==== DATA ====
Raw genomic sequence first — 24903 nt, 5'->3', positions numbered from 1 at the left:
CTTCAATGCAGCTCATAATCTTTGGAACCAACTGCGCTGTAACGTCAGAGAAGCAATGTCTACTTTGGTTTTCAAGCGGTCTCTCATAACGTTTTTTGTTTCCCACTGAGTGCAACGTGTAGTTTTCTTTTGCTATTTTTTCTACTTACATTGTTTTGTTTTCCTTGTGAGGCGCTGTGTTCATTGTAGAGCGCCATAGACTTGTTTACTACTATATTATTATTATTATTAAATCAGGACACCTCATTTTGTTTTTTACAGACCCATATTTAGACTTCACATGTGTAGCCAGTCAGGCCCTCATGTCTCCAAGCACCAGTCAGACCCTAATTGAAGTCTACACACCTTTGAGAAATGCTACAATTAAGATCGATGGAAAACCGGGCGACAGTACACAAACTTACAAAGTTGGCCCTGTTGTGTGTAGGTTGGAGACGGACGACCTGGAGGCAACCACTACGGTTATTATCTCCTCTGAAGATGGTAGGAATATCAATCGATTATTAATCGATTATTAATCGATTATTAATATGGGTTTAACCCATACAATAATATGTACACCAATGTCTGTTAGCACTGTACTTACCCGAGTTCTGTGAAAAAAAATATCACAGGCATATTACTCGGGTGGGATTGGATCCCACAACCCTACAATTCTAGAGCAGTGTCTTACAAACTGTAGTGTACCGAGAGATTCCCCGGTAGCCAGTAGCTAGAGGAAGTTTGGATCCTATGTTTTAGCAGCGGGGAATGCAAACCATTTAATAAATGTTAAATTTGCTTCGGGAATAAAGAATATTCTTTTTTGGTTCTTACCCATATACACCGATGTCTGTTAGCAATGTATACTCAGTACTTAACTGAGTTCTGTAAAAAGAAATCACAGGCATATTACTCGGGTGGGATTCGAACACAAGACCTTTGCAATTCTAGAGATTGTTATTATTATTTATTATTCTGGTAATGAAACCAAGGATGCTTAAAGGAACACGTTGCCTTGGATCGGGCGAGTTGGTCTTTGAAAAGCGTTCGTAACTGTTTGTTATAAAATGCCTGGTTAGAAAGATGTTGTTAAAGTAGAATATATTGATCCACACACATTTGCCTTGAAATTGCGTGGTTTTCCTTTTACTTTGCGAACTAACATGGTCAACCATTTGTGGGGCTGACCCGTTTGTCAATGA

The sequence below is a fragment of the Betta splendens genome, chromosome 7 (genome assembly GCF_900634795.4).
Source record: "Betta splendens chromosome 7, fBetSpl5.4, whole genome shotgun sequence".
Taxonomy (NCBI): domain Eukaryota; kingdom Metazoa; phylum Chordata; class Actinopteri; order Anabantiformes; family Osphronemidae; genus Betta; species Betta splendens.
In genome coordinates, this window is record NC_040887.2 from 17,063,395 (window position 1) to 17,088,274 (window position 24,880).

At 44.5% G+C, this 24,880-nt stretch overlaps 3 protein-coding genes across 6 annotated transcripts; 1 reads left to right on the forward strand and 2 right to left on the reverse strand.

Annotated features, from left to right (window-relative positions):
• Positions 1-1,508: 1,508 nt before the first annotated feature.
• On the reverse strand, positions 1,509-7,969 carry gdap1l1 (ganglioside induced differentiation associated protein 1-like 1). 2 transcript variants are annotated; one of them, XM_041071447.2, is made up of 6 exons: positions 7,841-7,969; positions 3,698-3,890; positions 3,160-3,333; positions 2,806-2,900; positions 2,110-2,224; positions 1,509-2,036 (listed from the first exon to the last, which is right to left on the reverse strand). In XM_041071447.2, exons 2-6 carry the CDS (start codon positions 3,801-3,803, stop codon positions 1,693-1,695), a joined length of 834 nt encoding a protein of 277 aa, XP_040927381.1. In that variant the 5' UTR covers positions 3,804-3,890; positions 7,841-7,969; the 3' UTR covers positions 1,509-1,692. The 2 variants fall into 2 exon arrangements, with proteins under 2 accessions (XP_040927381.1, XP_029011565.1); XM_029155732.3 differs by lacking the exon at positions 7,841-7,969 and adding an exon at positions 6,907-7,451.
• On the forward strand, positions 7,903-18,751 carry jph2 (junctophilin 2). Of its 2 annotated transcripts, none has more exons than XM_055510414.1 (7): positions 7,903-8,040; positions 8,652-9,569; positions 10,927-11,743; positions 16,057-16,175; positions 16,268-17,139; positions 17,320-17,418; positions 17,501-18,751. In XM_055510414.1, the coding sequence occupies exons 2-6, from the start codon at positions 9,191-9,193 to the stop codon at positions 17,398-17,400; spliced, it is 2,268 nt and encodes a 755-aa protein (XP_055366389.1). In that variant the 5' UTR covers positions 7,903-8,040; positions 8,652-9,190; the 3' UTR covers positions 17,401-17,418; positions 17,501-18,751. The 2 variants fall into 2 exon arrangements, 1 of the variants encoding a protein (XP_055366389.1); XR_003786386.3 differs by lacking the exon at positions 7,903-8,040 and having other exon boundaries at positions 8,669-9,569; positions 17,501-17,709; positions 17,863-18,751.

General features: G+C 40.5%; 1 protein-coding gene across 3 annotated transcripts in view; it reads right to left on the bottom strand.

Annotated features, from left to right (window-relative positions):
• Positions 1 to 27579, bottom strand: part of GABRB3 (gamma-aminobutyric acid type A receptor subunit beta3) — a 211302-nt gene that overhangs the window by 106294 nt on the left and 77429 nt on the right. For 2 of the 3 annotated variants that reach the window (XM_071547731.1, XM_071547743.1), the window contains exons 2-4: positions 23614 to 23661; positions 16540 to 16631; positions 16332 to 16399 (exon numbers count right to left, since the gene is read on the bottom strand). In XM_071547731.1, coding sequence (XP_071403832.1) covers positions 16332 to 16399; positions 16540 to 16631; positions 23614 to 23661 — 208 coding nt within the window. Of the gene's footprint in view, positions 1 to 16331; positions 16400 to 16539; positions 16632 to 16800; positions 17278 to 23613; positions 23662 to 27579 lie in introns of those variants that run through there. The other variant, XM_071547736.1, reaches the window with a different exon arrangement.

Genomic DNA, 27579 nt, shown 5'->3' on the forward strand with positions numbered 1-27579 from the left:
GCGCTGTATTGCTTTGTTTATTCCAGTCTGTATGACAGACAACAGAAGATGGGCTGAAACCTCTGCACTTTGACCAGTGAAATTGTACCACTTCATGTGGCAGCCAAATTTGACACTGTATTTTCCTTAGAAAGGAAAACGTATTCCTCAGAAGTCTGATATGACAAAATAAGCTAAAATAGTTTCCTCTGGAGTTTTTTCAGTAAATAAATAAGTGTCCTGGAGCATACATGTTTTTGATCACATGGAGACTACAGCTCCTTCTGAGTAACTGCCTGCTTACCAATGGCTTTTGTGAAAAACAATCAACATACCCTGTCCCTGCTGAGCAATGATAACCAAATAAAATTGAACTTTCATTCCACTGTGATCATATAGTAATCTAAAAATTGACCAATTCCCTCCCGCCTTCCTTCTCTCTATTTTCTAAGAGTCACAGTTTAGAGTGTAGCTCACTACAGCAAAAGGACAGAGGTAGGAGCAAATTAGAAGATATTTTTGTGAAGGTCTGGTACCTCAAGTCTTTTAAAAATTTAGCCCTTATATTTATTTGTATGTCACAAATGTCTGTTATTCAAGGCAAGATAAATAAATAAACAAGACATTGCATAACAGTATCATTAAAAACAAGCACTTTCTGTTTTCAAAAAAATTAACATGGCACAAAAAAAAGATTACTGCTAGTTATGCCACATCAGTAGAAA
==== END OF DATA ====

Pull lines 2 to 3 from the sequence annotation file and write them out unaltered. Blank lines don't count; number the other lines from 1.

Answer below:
CTTCAATGCAGCTCATAATCTTTGGAACCAACTGCGCTGTAACGTCAGAGAAGCAATGTCTACTTTGGTTTTCAAGCGGTCTCTCATAACGTTTTTTGTTTCCCACTGAGTGCAACGTGTAGTTTTCTTTTGCTATTTTTTCTACTTACATTGTTTTGTTTTCCTTGTGAGGCGCTGTGTTCATTGTAGAGCGCCATAGACTTGTTTACTACTATATTATTATTATTATTAAATCAGGACACCTCATTTTGTTTTTTACAGACCCATATTTAGACTTCACATGTGTAGCCAGTCAGGCCCTCATGTCTCCAAGCACCAGTCAGACCCTAATTGAAGTCTACACACCTTTGAGAAATGCTACAATTAAGATCGATGGAAAACCGGGCGACAGTACACAAACTTACAAAGTTGGCCCTGTTGTGTGTAGGTTGGAGACGGACGACCTGGAGGCAACCACTACGGTTATTATCTCCTCTGAAGATGGTAGGAATATCAATCGATTATTAATCGATTATTAATCGATTATTAATATGGGTTTAACCCATACAATAATATGTACACCAATGTCTGTTAGCACTGTACTTACCCGAGTTCTGTGAAAAAAAATATCACAGGCATATTACTCGGGTGGGATTGGATCCCACAACCCTACAATTCTAGAGCAGTGTCTTACAAACTGTAGTGTACCGAGAGATTCCCCGGTAGCCAGTAGCTAGAGGAAGTTTGGATCCTATGTTTTAGCAGCGGGGAATGCAAACCATTTAATAAATGTTAAATTTGCTTCGGGAATAAAGAATATTCTTTTTTGGTTCTTACCCATATACACCGATGTCTGTTAGCAATGTATACTCAGTACTTAACTGAGTTCTGTAAAAAGAAATCACAGGCATATTACTCGGGTGGGATTCGAACACAAGACCTTTGCAATTCTAGAGATTGTTATTATTATTTATTATTCTGGTAATGAAACCAAGGATGCTTAAAGGAACACGTTGCCTTGGATCGGGCGAGTTGGTCTTTGAAAAGCGTTCGTAACTGTTTGTTATAAAATGCCTGGTTAGAAAGATGTTGTTAAAGTAGAATATATTGATCCACACACATTTGCCTTGAAATTGCGTGGTTTTCCTTTTACTTTGCGAACTAACATGGTCAACCATTTGTGGGGCTGACCCGTTTGTCAATGA

The sequence below is a fragment of the Betta splendens genome, chromosome 7 (genome assembly GCF_900634795.4).